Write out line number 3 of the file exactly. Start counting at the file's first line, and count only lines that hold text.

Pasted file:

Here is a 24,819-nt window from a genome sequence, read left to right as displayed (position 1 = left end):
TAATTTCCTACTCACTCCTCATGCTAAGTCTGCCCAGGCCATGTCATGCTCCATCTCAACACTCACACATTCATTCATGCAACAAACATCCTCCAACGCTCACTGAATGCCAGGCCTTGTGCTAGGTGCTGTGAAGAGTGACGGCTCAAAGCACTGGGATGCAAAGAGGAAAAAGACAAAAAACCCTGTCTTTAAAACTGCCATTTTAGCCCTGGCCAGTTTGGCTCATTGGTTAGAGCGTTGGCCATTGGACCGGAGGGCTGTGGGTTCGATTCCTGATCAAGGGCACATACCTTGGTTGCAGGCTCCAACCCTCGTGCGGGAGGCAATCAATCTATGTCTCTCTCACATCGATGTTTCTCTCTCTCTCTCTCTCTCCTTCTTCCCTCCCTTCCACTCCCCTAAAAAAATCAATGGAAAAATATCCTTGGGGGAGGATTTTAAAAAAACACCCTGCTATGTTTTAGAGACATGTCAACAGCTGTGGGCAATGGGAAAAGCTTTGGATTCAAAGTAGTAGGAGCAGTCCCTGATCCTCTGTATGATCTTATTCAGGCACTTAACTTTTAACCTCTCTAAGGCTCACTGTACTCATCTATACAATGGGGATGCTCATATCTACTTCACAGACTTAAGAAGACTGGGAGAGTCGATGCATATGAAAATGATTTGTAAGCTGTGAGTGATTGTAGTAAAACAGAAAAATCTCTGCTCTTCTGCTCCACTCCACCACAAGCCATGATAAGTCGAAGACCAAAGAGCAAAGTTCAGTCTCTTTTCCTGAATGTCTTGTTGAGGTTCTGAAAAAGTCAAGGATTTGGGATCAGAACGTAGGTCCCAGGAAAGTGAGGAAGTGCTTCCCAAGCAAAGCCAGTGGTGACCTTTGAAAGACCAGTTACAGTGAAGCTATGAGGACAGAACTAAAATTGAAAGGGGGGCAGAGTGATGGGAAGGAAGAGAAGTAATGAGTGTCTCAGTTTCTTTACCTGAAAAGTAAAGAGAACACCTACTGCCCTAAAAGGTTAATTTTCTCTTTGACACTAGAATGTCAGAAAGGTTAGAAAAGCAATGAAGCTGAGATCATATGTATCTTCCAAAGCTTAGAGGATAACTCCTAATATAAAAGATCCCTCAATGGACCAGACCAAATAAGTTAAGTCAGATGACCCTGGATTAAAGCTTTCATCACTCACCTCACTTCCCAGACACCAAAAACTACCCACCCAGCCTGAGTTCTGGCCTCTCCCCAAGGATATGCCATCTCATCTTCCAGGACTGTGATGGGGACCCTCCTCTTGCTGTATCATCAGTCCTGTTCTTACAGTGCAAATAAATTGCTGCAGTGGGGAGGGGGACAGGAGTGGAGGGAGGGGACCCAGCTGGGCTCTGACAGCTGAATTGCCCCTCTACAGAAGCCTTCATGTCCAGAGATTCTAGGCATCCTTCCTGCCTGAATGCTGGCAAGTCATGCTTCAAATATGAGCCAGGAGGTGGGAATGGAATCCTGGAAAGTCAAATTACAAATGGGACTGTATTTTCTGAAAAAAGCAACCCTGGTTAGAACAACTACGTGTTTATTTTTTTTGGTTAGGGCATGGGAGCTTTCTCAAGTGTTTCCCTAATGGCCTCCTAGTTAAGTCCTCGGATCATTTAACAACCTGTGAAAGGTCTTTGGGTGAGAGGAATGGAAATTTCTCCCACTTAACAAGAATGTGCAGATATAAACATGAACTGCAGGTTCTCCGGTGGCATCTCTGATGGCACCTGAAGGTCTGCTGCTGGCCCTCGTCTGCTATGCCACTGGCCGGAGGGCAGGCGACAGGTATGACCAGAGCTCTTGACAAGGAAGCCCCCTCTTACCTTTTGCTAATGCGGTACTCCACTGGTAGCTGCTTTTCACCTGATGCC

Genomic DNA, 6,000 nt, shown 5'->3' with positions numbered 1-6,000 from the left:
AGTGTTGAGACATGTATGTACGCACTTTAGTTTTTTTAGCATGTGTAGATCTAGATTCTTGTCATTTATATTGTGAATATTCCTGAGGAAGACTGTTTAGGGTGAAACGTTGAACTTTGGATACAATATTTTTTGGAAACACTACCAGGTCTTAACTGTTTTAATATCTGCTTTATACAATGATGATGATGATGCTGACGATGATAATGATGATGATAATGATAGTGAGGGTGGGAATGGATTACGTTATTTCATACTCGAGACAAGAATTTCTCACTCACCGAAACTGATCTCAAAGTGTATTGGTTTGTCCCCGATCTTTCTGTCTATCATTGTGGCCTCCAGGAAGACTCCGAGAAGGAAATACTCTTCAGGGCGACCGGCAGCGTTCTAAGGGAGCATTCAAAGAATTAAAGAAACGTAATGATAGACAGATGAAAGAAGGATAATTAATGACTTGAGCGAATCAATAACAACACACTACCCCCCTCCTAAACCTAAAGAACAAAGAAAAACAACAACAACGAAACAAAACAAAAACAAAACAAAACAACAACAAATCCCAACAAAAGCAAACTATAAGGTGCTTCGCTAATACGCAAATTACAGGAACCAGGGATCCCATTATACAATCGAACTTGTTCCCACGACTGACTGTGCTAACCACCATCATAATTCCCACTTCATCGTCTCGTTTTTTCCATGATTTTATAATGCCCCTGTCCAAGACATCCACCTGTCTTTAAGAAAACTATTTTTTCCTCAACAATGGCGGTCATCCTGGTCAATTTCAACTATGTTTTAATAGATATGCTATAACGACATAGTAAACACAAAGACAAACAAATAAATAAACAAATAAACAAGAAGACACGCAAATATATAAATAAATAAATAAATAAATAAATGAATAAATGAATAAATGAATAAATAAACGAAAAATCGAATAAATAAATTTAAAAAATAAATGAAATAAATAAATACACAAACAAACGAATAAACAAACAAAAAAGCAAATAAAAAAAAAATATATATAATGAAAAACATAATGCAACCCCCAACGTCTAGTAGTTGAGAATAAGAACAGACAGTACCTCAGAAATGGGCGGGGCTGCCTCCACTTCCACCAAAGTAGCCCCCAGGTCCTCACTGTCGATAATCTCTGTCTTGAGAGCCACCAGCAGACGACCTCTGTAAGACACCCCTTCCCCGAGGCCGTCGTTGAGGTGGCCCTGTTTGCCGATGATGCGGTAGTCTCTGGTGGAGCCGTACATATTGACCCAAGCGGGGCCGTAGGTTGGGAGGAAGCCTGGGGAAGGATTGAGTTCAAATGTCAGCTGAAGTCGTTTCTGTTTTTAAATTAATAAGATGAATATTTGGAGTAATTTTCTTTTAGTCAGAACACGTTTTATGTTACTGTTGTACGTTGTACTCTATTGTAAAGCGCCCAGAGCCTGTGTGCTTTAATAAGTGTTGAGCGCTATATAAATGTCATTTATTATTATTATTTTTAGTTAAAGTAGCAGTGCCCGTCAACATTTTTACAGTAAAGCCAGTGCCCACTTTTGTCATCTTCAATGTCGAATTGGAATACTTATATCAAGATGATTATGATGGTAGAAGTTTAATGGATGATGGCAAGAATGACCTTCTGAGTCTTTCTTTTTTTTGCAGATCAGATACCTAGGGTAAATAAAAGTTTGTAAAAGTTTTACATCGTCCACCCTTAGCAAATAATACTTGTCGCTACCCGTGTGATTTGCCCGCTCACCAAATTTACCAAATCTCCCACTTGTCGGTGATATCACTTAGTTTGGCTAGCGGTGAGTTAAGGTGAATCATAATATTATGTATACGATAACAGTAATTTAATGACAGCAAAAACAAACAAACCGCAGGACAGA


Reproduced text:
Genomic DNA, 6,000 nt, shown 5'->3' with positions numbered 1-6,000 from the left: